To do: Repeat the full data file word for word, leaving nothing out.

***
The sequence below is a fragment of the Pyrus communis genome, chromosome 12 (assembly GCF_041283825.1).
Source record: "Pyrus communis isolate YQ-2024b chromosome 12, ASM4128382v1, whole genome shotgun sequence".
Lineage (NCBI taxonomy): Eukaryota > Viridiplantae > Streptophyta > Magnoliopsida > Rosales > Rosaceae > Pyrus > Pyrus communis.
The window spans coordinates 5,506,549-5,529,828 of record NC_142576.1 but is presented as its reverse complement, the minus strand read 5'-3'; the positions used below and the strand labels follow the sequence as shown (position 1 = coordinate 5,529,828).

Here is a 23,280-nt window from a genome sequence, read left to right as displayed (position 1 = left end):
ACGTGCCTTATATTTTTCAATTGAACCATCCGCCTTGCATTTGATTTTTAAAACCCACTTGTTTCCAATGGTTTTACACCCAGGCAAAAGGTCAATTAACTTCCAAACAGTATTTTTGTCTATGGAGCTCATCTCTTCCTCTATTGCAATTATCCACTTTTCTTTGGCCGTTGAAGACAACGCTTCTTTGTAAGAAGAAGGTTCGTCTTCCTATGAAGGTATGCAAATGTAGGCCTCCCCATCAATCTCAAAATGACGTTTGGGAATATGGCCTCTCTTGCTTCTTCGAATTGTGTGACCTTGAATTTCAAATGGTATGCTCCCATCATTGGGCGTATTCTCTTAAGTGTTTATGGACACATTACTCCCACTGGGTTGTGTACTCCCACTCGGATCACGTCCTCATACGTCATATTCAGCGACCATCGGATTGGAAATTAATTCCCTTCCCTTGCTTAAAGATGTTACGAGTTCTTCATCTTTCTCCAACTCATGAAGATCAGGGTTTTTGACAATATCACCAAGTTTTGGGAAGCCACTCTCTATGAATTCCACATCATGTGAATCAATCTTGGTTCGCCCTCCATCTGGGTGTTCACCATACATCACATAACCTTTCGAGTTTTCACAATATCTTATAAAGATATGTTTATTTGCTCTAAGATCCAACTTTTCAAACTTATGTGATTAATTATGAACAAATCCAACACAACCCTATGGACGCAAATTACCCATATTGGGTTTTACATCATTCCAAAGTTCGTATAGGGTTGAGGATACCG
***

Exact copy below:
The sequence below is a fragment of the Pyrus communis genome, chromosome 12 (assembly GCF_041283825.1).
Source record: "Pyrus communis isolate YQ-2024b chromosome 12, ASM4128382v1, whole genome shotgun sequence".
Lineage (NCBI taxonomy): Eukaryota > Viridiplantae > Streptophyta > Magnoliopsida > Rosales > Rosaceae > Pyrus > Pyrus communis.
The window spans coordinates 5,506,549-5,529,828 of record NC_142576.1 but is presented as its reverse complement, the minus strand read 5'-3'; the positions used below and the strand labels follow the sequence as shown (position 1 = coordinate 5,529,828).

Here is a 23,280-nt window from a genome sequence, read left to right as displayed (position 1 = left end):
ACGTGCCTTATATTTTTCAATTGAACCATCCGCCTTGCATTTGATTTTTAAAACCCACTTGTTTCCAATGGTTTTACACCCAGGCAAAAGGTCAATTAACTTCCAAACAGTATTTTTGTCTATGGAGCTCATCTCTTCCTCTATTGCAATTATCCACTTTTCTTTGGCCGTTGAAGACAACGCTTCTTTGTAAGAAGAAGGTTCGTCTTCCTATGAAGGTATGCAAATGTAGGCCTCCCCATCAATCTCAAAATGACGTTTGGGAATATGGCCTCTCTTGCTTCTTCGAATTGTGTGACCTTGAATTTCAAATGGTATGCTCCCATCATTGGGCGTATTCTCTTAAGTGTTTATGGACACATTACTCCCACTGGGTTGTGTACTCCCACTCGGATCACGTCCTCATACGTCATATTCAGCGACCATCGGATTGGAAATTAATTCCCTTCCCTTGCTTAAAGATGTTACGAGTTCTTCATCTTTCTCCAACTCATGAAGATCAGGGTTTTTGACAATATCACCAAGTTTTGGGAAGCCACTCTCTATGAATTCCACATCATGTGAATCAATCTTGGTTCGCCCTCCATCTGGGTGTTCACCATACATCACATAACCTTTCGAGTTTTCACAATATCTTATAAAGATATGTTTATTTGCTCTAAGATCCAACTTTTCAAACTTATGTGATTAATTATGAACAAATCCAACACAACCCTATGGACGCAAATTACCCATATTGGGTTTTACATCATTCCAAAGTTCGTATAGGGTTGAGGATACCG